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    US Air Force: Discussion and News

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    Militarov
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    Re: US Air Force: Discussion and News

    Post  Militarov on Tue Dec 01, 2015 9:22 am

    "Boeing closed out C-17 deliveries and seven decades of aircraft production in Long Beach, California, with the departure of the last airlifter for the Qatar Emiri air force to the company’s San Antonio facility on Nov 29. The final aircraft is one of four C-17s that will be delivered to Qatar in 2016, and together with one aircraft that remains unsold and in storage in Texas, takes the overall production tally to 279. Not including the prototype, structural test airframes and the five undelivered aircraft, Boeing has so far officially delivered 271 C-17s, including 223 to the U.S. Air Force and 48 to international operators.

    The Qatar C-17 is one of 10 “white tails” for which Boeing committed to building without having a firm customer in 2013. Of the remaining aircraft, sales finalized this year include a single C-17 for Canada, which accepted its fifth in March, and the United Arab Emirates, which took two more aircraft for a total fleet of eight. Two additional aircraft from the final batch were also acquired by Australia, which formally accepted its eighth and last C-17 at Long Beach on Sept. 4. Other international operators include the U.K., Kuwait, India and the 12-nation Strategic Airlift Capability consortium of NATO.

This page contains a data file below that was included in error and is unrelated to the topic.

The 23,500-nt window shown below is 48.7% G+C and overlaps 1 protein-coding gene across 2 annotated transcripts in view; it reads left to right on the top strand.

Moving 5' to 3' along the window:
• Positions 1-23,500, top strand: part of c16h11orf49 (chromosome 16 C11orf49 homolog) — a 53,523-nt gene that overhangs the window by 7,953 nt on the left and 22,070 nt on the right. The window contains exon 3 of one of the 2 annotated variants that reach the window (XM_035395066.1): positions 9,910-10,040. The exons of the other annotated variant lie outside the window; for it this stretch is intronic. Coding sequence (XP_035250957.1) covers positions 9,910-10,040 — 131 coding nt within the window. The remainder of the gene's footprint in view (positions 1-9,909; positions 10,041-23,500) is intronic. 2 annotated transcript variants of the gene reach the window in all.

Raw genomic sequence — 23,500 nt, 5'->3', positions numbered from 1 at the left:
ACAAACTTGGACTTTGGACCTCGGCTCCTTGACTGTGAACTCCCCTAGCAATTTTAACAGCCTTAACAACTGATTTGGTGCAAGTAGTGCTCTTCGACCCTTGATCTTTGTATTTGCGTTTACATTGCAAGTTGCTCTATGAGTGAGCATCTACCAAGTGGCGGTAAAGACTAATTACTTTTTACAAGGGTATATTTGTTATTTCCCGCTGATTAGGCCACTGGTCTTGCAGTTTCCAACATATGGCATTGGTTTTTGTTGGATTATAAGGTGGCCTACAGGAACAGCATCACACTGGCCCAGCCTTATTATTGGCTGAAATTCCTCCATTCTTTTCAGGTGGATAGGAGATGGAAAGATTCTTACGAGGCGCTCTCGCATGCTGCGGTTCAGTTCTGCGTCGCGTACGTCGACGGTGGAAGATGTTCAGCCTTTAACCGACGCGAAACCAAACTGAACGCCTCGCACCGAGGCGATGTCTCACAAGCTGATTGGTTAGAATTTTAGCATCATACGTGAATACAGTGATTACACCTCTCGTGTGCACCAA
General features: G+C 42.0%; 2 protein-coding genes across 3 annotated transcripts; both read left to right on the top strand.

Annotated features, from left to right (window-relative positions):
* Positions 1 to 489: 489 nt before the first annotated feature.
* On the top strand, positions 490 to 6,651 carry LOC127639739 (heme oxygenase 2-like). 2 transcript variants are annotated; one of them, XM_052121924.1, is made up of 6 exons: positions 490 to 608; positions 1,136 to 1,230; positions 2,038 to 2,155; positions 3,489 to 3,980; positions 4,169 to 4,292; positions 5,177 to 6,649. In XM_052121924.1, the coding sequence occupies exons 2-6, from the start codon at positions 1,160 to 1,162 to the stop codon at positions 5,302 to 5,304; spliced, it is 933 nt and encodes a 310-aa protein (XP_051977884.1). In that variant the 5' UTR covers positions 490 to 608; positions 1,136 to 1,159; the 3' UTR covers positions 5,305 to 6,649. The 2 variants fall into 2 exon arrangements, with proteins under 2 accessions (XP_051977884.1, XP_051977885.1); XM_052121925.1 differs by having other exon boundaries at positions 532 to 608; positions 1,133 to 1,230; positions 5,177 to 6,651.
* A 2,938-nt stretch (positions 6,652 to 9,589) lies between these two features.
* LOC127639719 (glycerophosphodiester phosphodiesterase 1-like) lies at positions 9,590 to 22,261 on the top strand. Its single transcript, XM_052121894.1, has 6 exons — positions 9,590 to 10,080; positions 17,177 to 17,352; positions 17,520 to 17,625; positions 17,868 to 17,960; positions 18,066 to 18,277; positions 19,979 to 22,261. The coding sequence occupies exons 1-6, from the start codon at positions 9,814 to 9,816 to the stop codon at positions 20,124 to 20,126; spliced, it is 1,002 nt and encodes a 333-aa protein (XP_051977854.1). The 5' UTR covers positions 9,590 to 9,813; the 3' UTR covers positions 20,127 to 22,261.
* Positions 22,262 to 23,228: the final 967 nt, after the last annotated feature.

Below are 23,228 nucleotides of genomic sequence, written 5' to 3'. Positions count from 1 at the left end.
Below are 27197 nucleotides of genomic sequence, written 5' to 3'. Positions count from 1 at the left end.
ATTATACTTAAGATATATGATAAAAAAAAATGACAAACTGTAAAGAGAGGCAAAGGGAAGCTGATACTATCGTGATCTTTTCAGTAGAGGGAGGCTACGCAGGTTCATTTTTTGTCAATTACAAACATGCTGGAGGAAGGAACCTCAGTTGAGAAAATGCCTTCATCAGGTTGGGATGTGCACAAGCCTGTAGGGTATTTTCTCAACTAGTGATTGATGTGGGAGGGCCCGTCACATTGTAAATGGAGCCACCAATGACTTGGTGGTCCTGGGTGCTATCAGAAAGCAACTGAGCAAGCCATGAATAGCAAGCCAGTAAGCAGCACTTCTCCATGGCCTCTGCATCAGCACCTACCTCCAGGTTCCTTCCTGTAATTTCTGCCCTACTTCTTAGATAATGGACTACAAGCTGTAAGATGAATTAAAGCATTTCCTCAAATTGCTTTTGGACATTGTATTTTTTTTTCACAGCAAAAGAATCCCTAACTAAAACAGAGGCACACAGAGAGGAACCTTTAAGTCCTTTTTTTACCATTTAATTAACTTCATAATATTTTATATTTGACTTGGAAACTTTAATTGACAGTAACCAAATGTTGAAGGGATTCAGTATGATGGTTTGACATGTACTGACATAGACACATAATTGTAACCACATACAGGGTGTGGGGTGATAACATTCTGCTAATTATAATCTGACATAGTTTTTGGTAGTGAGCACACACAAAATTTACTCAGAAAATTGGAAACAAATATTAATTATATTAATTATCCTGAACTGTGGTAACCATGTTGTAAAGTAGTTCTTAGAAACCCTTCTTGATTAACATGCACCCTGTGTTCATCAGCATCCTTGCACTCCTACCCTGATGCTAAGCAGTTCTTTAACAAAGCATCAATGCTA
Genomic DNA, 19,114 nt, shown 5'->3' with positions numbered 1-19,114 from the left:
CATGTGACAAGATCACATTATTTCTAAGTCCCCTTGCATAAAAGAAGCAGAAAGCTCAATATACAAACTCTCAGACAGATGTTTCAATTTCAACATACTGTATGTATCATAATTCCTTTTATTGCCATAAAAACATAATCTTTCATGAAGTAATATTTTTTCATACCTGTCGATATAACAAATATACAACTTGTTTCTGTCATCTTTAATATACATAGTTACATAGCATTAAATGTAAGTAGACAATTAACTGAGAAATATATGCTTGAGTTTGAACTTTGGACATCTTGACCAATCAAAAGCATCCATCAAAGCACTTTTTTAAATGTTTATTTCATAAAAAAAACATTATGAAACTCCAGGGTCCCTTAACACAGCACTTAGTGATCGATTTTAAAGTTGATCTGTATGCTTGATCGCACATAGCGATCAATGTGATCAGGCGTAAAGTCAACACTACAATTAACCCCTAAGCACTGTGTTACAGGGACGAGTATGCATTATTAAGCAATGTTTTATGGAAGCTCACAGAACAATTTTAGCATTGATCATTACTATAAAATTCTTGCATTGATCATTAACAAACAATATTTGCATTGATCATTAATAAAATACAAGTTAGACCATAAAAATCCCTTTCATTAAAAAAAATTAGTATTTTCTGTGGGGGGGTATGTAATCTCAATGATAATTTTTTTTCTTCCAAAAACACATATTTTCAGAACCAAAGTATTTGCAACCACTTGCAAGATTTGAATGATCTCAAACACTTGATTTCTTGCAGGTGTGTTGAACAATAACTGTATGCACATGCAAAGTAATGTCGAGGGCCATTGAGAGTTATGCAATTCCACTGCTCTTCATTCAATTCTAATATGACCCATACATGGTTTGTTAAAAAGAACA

While Boeing continues to provide support, maintenance and upgrades to the airlifter fleet under the C-17 Globemaster III Integrated Sustainment Program (GISP) Performance-Based Logistics program, the future of the production site at Long Beach remains undecided. Even though large sections of both the Boeing F/A-18 and Lockheed Martin F-35 are produced in California, the C-17 is the last series-built, fixed-wing aircraft to be completely assembled and delivered in the state. So the last delivery ends more than 70 years of full aircraft production at Long Beach and more than a century of complete fixed-wing aircraft serial manufacturing in California."


    Source: http://aviationweek.com/defense/boeing-ends-c-17-production-california

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    Re: US Air Force: Discussion and News

    Post  max steel on Thu Dec 03, 2015 7:13 am

    US Military Just Ditched Plans to Launch Satellites with F-15s

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    Re: US Air Force: Discussion and News

    Post  Militarov on Sat Dec 05, 2015 12:17 am

    "Top U.S. arms makers are straining to meet surging demand for precision missiles and other weapons being used in the U.S.-led fight against Islamic State and other conflicts in the Middle East, according to senior U.S. officials and industry executives. Global demand for U.S.-made missiles and so-called smart bombs has grown steadily since their use in the first Gulf War. But the United States and a host of allies are now rushing to ensure a stable supply of such weapons for what is expected to be a long fight against Islamic State, whose rise has fueled conflict in Syria and across a swathe of the Middle East. U.S. officials say arms makers have added shifts and hired workers, but they are bumping up against capacity constraints and may need to expand plants or even open new ones to keep weapons flowing. That could create further log-jams at a time when U.S. allies are voicing growing concern that Washington's processing of arms sales orders is too slow.